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Prof. AlanBlack from CMU visit CSLT

Title: Text to Speech without the Text

Time: 3:00PM on July 24th

Place: 1-312 in FIT Building in Tsinghua

Speaker: Alan W Black, Language Technologies Institute, Carnegie Mellon University

Abstract:

The quality of data driven text to speech has moved from being just about understandable to high quality, high understandability and near natural quality for the world’s major languages. However there are still issues in building speech technologies for the language beyond the top 10 languages of the world. Given that once we go beyond even the top 100, many of these languages have ill-defined written forms and sometimes no standard writing systems at all. Although some of the speakers of those languages may be literate in other languages, if we are to provide speech systems to everyone on the planet we need to address speech processing in environments where written forms do not exist.

This talk will describe initial steps in building text to speech systems for languages where no written form exists, or only a poor standard exists. We show how new symbolic representations can be derived from acoustics only, using current and novel statistical modeling techniques. The results are sufficient to build understandable synthesizers and we show how that representation may be used in practical speech technologies.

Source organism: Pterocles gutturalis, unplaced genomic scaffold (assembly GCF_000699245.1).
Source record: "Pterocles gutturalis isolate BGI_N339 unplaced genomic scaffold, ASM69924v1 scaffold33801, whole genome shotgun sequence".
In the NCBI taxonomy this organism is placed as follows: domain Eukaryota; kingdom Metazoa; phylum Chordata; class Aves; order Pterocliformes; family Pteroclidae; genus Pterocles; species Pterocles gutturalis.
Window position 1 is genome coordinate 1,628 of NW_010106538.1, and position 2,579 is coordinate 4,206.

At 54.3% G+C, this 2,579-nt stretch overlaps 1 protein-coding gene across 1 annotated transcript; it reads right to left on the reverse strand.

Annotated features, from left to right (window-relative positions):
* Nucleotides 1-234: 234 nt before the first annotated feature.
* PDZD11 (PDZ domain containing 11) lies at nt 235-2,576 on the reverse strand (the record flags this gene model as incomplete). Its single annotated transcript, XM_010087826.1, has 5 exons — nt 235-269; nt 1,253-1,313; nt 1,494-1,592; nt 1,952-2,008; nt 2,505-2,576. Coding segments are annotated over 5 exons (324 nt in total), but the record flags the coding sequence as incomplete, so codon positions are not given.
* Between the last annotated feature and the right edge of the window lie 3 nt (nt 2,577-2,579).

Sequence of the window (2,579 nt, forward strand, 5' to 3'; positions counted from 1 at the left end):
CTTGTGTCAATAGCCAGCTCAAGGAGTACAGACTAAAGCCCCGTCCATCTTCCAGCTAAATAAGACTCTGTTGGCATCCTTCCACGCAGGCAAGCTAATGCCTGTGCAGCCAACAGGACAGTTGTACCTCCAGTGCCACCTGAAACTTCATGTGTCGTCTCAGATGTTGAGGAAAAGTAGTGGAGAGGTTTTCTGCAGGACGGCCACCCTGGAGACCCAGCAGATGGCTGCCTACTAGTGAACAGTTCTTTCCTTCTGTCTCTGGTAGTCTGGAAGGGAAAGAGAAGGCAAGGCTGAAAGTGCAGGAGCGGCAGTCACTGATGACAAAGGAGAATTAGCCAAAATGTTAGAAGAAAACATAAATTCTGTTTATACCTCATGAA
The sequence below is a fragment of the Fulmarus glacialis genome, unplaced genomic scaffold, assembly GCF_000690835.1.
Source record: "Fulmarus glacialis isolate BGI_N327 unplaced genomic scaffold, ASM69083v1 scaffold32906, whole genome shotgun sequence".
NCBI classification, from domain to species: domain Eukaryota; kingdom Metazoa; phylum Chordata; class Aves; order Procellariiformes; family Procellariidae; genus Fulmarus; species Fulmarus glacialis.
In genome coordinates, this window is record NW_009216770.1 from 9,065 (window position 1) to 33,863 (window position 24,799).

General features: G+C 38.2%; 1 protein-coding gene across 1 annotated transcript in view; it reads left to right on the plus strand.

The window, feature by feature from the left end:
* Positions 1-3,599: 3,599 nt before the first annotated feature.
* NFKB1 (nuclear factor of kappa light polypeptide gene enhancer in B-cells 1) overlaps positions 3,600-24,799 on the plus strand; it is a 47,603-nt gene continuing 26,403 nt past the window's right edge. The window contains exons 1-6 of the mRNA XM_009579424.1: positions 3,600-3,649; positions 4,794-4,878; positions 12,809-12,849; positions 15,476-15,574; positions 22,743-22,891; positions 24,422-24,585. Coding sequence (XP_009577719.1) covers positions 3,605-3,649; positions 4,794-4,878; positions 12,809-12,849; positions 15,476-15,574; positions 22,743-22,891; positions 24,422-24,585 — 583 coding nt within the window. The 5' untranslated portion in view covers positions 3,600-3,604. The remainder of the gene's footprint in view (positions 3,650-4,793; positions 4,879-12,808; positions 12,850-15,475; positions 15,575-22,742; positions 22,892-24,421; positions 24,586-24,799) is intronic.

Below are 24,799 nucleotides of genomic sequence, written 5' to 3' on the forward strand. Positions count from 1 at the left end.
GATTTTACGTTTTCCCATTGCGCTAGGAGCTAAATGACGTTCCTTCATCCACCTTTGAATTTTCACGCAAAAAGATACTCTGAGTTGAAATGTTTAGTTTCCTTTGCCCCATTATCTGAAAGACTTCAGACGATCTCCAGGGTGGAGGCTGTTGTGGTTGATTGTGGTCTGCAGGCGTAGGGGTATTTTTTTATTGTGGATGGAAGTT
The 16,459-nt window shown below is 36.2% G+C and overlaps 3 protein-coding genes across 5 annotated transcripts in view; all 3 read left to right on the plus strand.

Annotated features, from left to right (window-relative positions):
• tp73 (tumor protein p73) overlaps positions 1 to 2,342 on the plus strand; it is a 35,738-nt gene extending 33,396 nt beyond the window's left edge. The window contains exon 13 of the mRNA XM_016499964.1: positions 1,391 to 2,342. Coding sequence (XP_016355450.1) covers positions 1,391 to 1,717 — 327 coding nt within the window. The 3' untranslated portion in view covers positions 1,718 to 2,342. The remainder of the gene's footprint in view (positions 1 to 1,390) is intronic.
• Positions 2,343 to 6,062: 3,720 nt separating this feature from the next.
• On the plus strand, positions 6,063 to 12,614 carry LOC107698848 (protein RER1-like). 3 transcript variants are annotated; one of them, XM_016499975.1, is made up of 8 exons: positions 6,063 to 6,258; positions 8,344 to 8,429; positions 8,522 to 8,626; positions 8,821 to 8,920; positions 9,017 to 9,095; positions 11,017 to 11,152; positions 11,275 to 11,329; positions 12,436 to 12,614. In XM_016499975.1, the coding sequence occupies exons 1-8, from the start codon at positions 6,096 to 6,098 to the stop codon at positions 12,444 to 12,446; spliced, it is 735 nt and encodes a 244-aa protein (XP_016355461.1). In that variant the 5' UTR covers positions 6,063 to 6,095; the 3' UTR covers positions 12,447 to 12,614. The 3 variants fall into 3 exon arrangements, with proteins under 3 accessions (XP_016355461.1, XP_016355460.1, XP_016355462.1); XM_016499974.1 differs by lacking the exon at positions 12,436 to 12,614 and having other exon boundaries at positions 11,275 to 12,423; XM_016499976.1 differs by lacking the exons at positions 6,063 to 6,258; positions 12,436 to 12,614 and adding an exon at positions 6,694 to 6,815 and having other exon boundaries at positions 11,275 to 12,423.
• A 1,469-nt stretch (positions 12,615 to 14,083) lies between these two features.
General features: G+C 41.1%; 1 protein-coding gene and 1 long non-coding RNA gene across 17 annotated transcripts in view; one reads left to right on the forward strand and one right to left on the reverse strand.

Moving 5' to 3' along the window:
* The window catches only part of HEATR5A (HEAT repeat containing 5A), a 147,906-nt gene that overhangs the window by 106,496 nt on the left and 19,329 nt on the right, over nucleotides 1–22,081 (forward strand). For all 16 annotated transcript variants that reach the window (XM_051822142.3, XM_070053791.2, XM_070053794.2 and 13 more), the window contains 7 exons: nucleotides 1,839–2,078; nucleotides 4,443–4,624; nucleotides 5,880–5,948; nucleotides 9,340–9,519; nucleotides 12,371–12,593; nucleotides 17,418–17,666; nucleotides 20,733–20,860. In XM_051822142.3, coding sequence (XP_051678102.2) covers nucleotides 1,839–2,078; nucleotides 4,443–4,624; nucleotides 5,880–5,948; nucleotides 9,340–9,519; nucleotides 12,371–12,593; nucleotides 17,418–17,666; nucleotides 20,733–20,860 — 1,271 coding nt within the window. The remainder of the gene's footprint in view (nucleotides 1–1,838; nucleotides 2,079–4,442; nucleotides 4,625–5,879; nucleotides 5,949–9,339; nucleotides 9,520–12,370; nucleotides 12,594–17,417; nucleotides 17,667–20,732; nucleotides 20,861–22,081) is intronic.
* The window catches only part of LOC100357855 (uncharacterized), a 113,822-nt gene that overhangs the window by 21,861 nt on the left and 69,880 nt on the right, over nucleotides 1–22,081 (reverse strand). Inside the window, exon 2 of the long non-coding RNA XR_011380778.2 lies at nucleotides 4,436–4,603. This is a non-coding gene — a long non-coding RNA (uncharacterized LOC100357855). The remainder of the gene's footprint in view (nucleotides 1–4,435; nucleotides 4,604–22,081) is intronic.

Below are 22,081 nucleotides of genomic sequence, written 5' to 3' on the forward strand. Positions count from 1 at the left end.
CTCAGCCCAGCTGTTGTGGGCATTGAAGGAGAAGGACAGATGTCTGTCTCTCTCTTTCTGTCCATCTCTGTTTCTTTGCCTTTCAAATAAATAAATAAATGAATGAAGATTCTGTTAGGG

Biography:

Alan W Black is a Professor in the Language Technologies Institute at Carnegie Mellon University. He was born in Edinburgh, Scotland, and did his bachelors in Coventry, England, and his masters and doctorate at the University of Edinburgh. Before joining the faculty at CMU in1999, he worked in the Centre for Speech Technology Research at the University of Edinburgh, and before that at ATR in Japan. He is one of the principal authors of the free software Festival Speech Synthesis System, the FestVox voicebuilding tools and CMU Flite, a small footprint speech synthesis engine that is the basis for many research and commercial systems around the world. He also works in spoken dialog systems, the LetsGo Bus Information project and mobile speech-to-speech translation systems. Prof Black is an elected member of ISCA board (2007-2015). He has over 200 refereed publications and is one of the highest cited authors in his field.